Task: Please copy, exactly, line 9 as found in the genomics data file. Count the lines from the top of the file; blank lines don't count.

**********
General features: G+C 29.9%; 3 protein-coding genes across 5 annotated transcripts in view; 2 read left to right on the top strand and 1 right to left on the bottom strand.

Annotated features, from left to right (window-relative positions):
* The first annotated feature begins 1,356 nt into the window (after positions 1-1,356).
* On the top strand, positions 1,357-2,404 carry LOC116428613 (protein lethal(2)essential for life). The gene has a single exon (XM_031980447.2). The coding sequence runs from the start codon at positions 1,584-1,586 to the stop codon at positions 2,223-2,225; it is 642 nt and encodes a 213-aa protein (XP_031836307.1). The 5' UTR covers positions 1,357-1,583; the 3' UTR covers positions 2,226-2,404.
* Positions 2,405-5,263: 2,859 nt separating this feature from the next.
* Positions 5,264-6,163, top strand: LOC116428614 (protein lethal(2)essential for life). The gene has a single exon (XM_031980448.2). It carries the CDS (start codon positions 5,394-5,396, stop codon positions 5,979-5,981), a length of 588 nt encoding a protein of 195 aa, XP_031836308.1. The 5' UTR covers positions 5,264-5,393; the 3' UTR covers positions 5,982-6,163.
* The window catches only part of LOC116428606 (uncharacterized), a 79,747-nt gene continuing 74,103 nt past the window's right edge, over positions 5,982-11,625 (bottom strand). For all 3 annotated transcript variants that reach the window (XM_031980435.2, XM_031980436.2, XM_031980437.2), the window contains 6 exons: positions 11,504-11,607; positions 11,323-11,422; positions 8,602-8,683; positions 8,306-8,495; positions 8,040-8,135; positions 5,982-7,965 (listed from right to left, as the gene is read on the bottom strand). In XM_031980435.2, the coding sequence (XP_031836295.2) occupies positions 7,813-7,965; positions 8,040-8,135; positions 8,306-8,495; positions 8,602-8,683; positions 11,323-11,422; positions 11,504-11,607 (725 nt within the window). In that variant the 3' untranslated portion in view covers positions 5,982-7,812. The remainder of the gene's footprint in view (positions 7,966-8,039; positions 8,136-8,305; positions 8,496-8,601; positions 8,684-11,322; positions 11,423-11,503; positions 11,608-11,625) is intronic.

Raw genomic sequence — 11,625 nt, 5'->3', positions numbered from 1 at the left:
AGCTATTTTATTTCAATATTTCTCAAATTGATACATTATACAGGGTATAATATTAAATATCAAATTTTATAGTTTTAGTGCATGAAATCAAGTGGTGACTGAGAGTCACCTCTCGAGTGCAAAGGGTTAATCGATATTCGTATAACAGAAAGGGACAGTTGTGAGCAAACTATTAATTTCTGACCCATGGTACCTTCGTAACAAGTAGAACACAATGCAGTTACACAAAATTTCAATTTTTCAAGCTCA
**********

AGCTATTTTATTTCAATATTTCTCAAATTGATACATTATACAGGGTATAATATTAAATATCAAATTTTATAGTTTTAGTGCATGAAATCAAGTGGTGACTGAGAGTCACCTCTCGAGTGCAAAGGGTTAATCGATATTCGTATAACAGAAAGGGACAGTTGTGAGCAAACTATTAATTTCTGACCCATGGTACCTTCGTAACAAGTAGAACACAATGCAGTTACACAAAATTTCAATTTTTCAAGCTCA